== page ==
Within the practice of global due diligence, human rights developments and rule changes take place frequently, and it’s essential that businesses with national and international partners throughout their supply chains stay up to date.
Here we discus a sample of the major human rights developments and rules to be aware of, including:
- A new ethical supply chain law in Germany
- Non-compliant IT rules in India
- Belarusian complaints of workers’ rights violations
Germany: Supply Chain Due Diligence for Large- and Medium-sized Businesses
What: Germany enforces global due diligence
In June 2021, the German Parliament passed a law by a large majority requiring “large and medium-sized businesses to do their due diligence in combating human rights violations along their supply chain.” This law perpetuates an international shift toward compliance norms regarding labor exploitation. Taking full effect in 2023, businesses of certain sizes will be obligated to perform global due diligence procedures along their supply chains to prevent human rights and environmental offenses.
Who: Large- and medium-sized businesses
Effective in 2023, this law affects companies with more than 3,000 employees. This threshold drops to more than 1,000 employees a year later. Putting these numbers into context, at the time of this writing, this law would affect approximately 4,800 businesses.
Why this matters: Companies of any size with international partners in their supply chains should take note of this new German law, as human rights norms and compliance are expanding throughout the globe. The penalty for failing to conduct up-front and regular due diligence or act upon any discovered violations can include fines up to two percent of the company’s international revenue and exclusion from public procurement for up to three years.
India: New Information Technology Tules Found to Not Conform to International Human Rights Norms
What: UN addresses India’s new IT rules
On May 25, 2021, India enacted new information technology (IT) rules, which spurred controversy over their implications on international human rights compliance. Experts at the United Nations’ Office of the Human Rights Commissioner signaled that the 2021 IT rules do not comply with international human rights norms. In their report, the UN’s special rapporteurs reference COVID-19 and other global concerns, along with other national affairs:
“We are concerned that these new rules come at a time of a global pandemic and of large-scale farmer protests in the country, where the enjoyment of the freedom of opinion and expression, including the right to receive information, and the right to privacy, is particularly important for the realization of several other civil, cultural, economic, political and social rights.”
The UN reportedly encouraged India to perform a thorough review of these rules as they pertain to international human rights compliance, and to “develop a legislation that can place it at the forefront of efforts to protect digital rights.”
Responding to this report, the Permanent Mission of India to the UN clarified that broad consultations with stakeholders and relevant organizations took place to finalize the IT rules. Some of the stakeholders, however, publicly disagreed with the Indian government, expressing that the published rules are “40% longer than the draft they put out for consultations.”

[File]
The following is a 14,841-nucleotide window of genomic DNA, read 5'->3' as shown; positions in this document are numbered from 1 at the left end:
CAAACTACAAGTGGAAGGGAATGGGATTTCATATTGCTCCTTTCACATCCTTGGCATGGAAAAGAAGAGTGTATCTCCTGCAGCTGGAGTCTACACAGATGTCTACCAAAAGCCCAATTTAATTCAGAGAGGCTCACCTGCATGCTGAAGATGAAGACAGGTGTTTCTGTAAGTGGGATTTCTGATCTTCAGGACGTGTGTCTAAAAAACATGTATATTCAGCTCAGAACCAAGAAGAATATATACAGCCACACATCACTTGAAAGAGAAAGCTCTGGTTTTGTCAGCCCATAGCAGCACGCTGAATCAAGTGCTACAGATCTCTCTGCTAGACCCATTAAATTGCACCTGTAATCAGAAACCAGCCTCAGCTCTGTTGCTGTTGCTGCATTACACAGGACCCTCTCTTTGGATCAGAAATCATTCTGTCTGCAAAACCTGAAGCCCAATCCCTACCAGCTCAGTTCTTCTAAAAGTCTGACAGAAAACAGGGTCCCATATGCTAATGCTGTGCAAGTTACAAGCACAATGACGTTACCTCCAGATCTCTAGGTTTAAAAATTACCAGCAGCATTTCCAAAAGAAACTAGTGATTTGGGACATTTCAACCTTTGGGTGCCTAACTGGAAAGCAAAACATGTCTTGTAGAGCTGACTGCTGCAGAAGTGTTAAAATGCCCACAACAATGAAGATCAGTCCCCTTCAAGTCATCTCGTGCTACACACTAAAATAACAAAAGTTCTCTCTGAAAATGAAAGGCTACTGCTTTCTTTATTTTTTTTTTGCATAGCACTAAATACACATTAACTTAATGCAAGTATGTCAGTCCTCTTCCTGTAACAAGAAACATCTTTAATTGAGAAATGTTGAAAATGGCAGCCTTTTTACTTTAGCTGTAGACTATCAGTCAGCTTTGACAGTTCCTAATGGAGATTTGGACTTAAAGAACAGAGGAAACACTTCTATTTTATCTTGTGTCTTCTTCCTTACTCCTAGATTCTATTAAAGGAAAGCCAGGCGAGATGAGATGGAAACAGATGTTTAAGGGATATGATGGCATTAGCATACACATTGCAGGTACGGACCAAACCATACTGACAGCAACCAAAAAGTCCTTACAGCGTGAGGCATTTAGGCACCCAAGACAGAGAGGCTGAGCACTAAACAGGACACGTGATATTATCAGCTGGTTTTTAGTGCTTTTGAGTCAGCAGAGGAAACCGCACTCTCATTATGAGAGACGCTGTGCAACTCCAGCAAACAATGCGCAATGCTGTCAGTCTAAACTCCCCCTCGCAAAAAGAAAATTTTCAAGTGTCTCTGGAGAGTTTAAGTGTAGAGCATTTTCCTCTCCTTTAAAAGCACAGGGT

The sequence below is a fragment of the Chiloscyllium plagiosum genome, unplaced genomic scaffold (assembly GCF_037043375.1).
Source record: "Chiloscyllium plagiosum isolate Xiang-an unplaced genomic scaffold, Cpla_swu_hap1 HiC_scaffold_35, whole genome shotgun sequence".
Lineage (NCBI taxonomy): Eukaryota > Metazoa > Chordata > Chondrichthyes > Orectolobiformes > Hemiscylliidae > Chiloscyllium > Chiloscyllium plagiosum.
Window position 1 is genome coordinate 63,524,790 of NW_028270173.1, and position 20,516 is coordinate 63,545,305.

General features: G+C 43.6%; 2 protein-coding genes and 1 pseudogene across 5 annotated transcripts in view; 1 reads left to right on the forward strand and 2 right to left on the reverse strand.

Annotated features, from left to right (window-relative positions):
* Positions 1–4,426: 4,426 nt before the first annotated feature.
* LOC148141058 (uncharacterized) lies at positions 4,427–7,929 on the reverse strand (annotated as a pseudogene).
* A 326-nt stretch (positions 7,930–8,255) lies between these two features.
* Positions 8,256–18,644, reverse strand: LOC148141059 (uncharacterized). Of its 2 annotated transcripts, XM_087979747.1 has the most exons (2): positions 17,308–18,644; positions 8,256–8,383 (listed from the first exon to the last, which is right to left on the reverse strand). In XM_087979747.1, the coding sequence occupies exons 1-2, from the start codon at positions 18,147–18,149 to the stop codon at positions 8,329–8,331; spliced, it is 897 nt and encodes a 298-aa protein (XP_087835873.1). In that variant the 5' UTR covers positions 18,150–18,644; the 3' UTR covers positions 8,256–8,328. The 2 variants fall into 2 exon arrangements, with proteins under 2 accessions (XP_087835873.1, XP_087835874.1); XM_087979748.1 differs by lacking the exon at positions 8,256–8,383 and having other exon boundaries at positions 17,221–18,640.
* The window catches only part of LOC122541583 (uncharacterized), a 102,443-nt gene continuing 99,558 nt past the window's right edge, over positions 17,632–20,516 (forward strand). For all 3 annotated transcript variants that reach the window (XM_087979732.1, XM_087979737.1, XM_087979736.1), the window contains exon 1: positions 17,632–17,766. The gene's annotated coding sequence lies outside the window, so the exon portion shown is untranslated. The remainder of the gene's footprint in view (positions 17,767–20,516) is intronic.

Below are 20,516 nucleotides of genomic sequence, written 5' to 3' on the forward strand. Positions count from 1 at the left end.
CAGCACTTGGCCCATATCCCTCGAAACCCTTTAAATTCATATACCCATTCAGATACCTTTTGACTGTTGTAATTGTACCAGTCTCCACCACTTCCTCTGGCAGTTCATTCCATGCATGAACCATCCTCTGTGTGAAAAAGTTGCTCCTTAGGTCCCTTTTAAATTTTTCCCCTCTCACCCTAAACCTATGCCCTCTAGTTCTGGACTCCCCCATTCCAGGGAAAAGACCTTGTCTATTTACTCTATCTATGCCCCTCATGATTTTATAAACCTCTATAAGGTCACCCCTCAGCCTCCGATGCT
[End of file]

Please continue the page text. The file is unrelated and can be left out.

Why this matters: Criticism of India’s IT rules is relevant to any company with international supply chain partners, not only as it pertains to international human rights norms, but also as a study in due diligence before and after the enactment of company policies.
Belarus: Union Expresses Workers’ Rights Violations and Ethical Non-compliance
What: Scandia Steel responds to worker’s rights concerns
Several groups – the UK’s Professional Union of Belarusians in the UK, non-governmental organizations and those who identify as members of the Belarusian diaspora – have appealed to Scandia Steel and other Belarusian Steel Works (BSW) customers, expressing concern over violations of workers’ rights and ethical non-compliance.
Scandia Steel responded that they “take all allegations of human rights violations seriously,” regardless of whether they pertain to their own operations or that of their national and international partners. As a result, the board of directors at Scandia Steel reportedly phased out BSW as a supplier and suspended future product orders.
Michelin, the French tire manufacturer, was also alerted to workers’ rights violations at BSW. The company said it would look into this matter and shared plans to investigate workers’ rights, including interviewing workers who were dismissed from BSW after trying to create a separate trade union.
Why this matters: These events in Belarus showcase the significance of securing workers’ rights in each step of every supply chain and the vigilance that companies must take in third party risk management. They also, however, shine a light on the response discrepancies from parent retail partners. While Scandia Steel and Michelin have responded differently to the issues raised at BSW, the pertinence of supply chain due diligence and third party compliance is clear.
Partner With IntegrityRisk to Better Respond to Global Due Diligence Developments
This era of compliance and ethical obligation leaves little room for any company with international partners to neglect the due diligence of its supply chain. Partner with IntegrityRisk to perform global due diligence and ensure your supply chain is ethically compliant with international human rights norms. Contact us today.